7)      As expected, DOL released a series of new proposed prohibited transaction exemptions and amendments to existing exemptions, most importantly a new “Best Interest Contract Exemption.” In many ways, this “Best Interest Contract Exemption,” or “BICE,” is as important as the rule itself with respect to advice to individuals. The BICE is intended to provide relief from the prohibited transaction rules of ERISA and the Code for investment advice fiduciaries whose advice may affect the fiduciary’s compensation (or the compensation of the adviser’s firm or related party). The BICE comes with detailed conditions, including a requirement to act with ERISA’s high standard of care (even if the advice is provided to an IRA customer) and furnish detailed disclosure to the advice recipient. Readers that primarily serve as advisers to plans should note that the BICE is not available to advice given to plan sponsors, except plan sponsors of non-participant-directed plans with less than 100 participants. The BICE is available for advice directly to participants and IRA owners.

8)      Let me reiterate that the new exemption is not available for one of the key activities of retirement benefit plan advisers — helping plan sponsors put together a 401(k) plan menu. Thus, an adviser cannot rely on this new exemption to receive “differential” compensation, if the adviser will be an investment advice fiduciary under the new rule.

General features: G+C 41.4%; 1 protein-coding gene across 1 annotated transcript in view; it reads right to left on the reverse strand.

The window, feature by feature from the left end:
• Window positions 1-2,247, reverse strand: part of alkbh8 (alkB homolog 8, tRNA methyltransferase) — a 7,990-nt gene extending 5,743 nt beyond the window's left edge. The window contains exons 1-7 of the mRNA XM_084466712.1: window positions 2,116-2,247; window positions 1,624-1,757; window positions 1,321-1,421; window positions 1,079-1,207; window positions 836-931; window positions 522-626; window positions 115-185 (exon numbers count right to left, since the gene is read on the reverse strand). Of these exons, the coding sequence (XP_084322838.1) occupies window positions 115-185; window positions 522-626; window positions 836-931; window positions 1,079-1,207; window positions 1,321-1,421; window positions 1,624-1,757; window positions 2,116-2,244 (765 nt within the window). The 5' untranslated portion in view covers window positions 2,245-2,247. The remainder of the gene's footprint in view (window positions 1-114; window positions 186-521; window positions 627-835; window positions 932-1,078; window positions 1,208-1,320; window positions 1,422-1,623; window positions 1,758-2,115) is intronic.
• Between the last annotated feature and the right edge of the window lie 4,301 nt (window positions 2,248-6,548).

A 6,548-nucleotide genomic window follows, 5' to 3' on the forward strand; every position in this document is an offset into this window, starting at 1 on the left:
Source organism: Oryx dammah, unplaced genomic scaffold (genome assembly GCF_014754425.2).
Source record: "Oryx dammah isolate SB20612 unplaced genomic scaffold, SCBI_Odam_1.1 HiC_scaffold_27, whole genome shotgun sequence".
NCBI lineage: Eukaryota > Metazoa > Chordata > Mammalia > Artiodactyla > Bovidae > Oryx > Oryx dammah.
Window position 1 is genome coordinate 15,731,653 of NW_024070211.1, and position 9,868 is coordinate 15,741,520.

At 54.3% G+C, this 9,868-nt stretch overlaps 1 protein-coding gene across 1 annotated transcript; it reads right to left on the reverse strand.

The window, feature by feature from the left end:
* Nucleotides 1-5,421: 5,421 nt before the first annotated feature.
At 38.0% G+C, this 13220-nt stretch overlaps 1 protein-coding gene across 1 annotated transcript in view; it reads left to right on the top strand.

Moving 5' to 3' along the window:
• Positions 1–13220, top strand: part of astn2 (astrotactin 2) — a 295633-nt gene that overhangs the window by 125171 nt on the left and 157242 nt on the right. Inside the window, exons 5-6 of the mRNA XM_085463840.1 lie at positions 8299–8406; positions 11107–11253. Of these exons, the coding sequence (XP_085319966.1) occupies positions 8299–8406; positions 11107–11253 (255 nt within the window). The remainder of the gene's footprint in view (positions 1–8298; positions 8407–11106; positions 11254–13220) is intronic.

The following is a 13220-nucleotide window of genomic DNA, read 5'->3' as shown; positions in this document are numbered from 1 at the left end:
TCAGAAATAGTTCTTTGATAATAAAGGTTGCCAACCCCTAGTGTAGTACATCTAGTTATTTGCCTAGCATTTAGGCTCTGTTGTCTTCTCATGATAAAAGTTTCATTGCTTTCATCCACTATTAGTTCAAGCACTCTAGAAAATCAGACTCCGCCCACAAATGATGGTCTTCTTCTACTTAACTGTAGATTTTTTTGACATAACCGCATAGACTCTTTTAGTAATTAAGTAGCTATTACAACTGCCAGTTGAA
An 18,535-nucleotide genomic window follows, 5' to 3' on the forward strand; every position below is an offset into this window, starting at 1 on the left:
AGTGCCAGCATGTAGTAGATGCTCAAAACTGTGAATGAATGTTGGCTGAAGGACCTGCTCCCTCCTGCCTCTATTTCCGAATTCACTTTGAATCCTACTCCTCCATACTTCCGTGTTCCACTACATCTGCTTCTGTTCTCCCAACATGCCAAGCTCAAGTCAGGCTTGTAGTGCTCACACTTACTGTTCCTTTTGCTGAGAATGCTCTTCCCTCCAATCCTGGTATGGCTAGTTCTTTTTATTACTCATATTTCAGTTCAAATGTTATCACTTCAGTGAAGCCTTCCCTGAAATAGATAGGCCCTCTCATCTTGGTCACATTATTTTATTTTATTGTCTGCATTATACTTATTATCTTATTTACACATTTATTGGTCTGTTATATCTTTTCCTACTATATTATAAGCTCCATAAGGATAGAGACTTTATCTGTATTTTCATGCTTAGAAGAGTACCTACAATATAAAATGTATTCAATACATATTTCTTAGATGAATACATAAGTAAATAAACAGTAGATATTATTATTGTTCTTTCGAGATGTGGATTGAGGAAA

9)      DOL is proposing to make the new rules effective eight months after final rules are published. Given the scope of the proposal, I expect many commenters will say that this is not enough time to restructure their business.

This is clearly the beginning of a long conversation about what it means to be an investment advice fiduciary. My own personal hope is that any final rules result in more access to quality advice, not less.

Comments are due within 75 days after publication of the proposal in the Federal Register, which is expected in the next few days. There will also be a public hearing scheduled within 30 days of the end of the comment period.

Michael Hadley is a partner in the law firm Davis & Harman LLP, located in Washington, D.C. He practices in the area of employee benefits, advising clients on the full range of tax, ERISA, and other laws affecting benefit plans. He has a particular focus on helping financial institutions that sell products and services to defined contribution and defined benefit plans, IRAs and similar plans navigate the special rules that govern those plans.